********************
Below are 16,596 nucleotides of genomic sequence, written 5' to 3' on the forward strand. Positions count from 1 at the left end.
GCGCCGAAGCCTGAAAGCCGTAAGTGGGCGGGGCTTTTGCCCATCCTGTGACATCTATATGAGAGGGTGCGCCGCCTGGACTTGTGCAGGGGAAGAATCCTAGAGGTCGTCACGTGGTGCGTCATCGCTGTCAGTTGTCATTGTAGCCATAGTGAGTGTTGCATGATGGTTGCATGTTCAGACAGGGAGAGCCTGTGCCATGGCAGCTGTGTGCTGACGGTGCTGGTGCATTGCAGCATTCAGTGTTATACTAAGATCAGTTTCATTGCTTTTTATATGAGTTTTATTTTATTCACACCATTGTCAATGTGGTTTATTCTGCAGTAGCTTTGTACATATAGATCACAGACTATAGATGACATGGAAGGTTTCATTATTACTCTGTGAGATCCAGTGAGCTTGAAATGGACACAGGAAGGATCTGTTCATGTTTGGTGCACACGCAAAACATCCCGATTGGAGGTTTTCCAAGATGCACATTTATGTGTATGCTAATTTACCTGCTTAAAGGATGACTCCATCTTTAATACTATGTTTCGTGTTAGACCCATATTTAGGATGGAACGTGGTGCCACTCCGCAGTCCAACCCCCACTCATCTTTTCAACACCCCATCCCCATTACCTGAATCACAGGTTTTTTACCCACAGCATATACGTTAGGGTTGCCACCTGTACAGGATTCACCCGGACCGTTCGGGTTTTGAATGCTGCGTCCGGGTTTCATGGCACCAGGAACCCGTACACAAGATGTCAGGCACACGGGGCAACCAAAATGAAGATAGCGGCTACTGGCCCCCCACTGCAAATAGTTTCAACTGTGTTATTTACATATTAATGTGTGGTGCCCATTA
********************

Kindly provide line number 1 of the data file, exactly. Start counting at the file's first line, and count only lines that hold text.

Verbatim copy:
Below are 16,596 nucleotides of genomic sequence, written 5' to 3' on the forward strand. Positions count from 1 at the left end.